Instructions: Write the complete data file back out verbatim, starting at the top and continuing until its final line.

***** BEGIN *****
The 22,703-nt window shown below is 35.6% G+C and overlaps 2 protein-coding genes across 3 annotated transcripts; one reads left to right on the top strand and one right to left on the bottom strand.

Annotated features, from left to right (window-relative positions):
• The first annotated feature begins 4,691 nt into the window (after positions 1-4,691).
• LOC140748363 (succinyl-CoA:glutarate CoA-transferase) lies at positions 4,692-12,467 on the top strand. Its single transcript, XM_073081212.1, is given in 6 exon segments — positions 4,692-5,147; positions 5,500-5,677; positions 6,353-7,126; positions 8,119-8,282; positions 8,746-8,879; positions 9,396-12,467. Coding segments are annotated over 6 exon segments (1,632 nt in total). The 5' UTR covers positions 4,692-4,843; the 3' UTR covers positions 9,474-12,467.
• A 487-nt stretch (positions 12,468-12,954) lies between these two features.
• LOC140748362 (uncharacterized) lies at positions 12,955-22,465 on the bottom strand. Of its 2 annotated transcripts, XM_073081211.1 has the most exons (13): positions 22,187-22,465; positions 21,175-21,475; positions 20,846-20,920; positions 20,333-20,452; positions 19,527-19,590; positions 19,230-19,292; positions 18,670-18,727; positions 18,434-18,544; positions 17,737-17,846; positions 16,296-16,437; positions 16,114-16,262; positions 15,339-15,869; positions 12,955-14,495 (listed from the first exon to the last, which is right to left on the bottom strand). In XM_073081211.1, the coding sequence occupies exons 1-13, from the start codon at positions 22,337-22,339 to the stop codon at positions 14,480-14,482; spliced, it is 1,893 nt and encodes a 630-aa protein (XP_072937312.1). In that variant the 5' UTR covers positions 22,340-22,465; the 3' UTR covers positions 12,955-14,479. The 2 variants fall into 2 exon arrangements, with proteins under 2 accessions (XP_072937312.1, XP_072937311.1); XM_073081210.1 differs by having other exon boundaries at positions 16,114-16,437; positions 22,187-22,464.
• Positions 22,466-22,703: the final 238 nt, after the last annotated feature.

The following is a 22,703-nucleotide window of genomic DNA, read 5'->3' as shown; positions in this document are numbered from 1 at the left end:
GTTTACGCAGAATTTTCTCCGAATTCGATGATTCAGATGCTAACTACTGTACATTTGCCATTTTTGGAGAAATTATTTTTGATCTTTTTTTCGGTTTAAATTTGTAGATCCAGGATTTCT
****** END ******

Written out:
The 22,703-nt window shown below is 35.6% G+C and overlaps 2 protein-coding genes across 3 annotated transcripts; one reads left to right on the top strand and one right to left on the bottom strand.

Annotated features, from left to right (window-relative positions):
• The first annotated feature begins 4,691 nt into the window (after positions 1-4,691).
• LOC140748363 (succinyl-CoA:glutarate CoA-transferase) lies at positions 4,692-12,467 on the top strand. Its single transcript, XM_073081212.1, is given in 6 exon segments — positions 4,692-5,147; positions 5,500-5,677; positions 6,353-7,126; positions 8,119-8,282; positions 8,746-8,879; positions 9,396-12,467. Coding segments are annotated over 6 exon segments (1,632 nt in total). The 5' UTR covers positions 4,692-4,843; the 3' UTR covers positions 9,474-12,467.
• A 487-nt stretch (positions 12,468-12,954) lies between these two features.
• LOC140748362 (uncharacterized) lies at positions 12,955-22,465 on the bottom strand. Of its 2 annotated transcripts, XM_073081211.1 has the most exons (13): positions 22,187-22,465; positions 21,175-21,475; positions 20,846-20,920; positions 20,333-20,452; positions 19,527-19,590; positions 19,230-19,292; positions 18,670-18,727; positions 18,434-18,544; positions 17,737-17,846; positions 16,296-16,437; positions 16,114-16,262; positions 15,339-15,869; positions 12,955-14,495 (listed from the first exon to the last, which is right to left on the bottom strand). In XM_073081211.1, the coding sequence occupies exons 1-13, from the start codon at positions 22,337-22,339 to the stop codon at positions 14,480-14,482; spliced, it is 1,893 nt and encodes a 630-aa protein (XP_072937312.1). In that variant the 5' UTR covers positions 22,340-22,465; the 3' UTR covers positions 12,955-14,479. The 2 variants fall into 2 exon arrangements, with proteins under 2 accessions (XP_072937312.1, XP_072937311.1); XM_073081210.1 differs by having other exon boundaries at positions 16,114-16,437; positions 22,187-22,464.
• Positions 22,466-22,703: the final 238 nt, after the last annotated feature.

The following is a 22,703-nucleotide window of genomic DNA, read 5'->3' as shown; positions in this document are numbered from 1 at the left end:
GTTTACGCAGAATTTTCTCCGAATTCGATGATTCAGATGCTAACTACTGTACATTTGCCATTTTTGGAGAAATTATTTTTGATCTTTTTTTCGGTTTAAATTTGTAGATCCAGGATTTCT